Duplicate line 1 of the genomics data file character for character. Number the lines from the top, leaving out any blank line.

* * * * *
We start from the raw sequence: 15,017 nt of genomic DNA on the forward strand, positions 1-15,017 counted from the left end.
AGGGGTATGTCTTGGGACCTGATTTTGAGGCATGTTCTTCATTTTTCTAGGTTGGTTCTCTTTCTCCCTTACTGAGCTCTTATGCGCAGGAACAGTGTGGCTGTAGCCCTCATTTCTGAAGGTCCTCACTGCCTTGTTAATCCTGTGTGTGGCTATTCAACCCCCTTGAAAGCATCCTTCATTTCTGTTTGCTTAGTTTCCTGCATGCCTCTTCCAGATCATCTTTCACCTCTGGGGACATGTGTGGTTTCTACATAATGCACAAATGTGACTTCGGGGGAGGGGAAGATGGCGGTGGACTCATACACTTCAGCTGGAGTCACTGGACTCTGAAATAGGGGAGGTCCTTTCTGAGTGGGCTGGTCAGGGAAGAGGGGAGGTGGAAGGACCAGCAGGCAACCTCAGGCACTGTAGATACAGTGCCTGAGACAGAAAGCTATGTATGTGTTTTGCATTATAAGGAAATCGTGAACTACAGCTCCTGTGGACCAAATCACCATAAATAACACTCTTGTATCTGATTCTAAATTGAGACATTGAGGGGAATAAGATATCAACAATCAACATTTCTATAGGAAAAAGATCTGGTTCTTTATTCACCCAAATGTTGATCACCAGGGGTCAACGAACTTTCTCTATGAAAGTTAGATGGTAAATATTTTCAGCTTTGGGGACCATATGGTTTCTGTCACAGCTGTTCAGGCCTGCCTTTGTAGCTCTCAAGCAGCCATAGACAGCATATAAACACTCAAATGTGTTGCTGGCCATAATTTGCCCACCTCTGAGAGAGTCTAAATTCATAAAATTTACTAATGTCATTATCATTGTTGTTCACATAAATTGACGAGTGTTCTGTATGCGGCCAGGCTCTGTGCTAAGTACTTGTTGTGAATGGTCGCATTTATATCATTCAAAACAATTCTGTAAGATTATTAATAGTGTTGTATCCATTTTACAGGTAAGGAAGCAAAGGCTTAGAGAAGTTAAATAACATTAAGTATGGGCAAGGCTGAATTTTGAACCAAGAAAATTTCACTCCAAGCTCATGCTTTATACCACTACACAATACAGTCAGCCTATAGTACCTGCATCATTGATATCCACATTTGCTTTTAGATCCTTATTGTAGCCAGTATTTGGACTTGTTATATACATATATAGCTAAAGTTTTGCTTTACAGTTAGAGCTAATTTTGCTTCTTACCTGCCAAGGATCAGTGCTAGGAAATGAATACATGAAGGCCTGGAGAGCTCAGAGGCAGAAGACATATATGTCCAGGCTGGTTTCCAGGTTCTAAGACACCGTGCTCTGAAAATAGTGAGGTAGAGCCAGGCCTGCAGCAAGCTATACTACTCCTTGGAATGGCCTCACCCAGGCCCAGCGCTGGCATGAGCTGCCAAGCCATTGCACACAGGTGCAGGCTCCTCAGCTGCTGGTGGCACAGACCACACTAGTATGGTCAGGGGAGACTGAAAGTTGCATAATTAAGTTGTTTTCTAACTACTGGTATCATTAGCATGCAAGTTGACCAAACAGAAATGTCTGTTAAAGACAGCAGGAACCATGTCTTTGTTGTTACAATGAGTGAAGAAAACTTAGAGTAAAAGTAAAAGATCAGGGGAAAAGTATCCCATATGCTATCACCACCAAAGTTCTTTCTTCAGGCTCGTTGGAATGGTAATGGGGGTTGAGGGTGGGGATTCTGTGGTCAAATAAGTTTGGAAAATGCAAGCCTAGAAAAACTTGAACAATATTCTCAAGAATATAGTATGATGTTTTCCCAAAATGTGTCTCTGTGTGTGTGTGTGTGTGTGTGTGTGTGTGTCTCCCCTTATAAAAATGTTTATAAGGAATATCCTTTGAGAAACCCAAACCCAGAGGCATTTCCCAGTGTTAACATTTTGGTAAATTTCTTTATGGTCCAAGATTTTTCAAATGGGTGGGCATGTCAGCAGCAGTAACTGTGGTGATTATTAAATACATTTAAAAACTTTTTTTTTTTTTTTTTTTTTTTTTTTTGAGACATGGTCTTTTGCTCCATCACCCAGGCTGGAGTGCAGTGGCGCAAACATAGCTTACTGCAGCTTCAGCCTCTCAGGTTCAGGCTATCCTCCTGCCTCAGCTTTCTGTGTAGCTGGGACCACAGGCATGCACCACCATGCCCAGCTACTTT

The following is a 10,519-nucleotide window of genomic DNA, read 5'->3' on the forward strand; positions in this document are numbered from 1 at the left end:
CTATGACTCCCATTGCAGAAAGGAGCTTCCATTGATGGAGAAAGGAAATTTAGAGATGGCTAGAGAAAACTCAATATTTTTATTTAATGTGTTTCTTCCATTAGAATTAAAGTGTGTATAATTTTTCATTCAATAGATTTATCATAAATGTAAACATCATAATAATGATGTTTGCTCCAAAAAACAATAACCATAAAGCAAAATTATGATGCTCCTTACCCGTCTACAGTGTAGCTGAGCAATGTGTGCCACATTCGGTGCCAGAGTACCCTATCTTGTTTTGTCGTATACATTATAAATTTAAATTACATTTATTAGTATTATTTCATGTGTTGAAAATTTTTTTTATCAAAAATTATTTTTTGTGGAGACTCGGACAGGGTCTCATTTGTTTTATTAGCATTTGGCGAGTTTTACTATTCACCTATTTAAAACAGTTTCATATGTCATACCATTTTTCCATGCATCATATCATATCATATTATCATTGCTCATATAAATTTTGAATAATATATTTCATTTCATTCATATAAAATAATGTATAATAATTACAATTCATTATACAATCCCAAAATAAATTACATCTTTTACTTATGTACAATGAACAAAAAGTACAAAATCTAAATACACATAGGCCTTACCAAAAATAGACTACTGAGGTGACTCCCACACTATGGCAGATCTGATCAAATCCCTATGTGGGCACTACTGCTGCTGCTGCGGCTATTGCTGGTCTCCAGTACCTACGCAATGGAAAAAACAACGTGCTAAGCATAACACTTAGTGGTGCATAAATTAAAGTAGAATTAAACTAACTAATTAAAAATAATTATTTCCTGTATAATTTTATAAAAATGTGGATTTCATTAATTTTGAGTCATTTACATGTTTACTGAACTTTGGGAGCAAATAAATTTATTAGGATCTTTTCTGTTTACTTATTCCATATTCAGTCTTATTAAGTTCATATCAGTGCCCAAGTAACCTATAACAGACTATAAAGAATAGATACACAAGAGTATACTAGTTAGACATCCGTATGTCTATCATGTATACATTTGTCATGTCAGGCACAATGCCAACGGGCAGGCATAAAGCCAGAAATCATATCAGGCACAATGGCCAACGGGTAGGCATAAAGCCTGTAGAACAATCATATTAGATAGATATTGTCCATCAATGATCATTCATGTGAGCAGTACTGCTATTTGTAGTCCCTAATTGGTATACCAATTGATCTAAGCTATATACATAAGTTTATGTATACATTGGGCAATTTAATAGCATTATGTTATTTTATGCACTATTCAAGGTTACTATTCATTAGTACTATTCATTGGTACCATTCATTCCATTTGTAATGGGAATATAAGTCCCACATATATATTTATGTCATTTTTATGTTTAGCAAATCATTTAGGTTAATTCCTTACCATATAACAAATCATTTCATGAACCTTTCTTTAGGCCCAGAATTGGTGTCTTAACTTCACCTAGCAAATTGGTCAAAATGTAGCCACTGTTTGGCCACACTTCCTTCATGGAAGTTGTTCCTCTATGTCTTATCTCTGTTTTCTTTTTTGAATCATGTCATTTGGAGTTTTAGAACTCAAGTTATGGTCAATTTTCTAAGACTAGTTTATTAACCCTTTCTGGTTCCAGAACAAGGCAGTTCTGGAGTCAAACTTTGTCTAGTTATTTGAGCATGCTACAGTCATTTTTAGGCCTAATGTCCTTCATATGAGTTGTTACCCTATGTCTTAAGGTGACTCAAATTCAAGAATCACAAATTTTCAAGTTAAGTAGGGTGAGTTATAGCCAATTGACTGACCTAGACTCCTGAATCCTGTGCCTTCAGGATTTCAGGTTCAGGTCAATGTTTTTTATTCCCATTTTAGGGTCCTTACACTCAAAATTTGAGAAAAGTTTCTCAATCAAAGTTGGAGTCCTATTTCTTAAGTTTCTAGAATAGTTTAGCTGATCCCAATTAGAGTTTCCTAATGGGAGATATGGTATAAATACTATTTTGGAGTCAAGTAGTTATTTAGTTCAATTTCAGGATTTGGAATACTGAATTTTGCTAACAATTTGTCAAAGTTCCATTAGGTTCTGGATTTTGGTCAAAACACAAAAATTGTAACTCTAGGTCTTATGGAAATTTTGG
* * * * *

We start from the raw sequence: 15,017 nt of genomic DNA on the forward strand, positions 1-15,017 counted from the left end.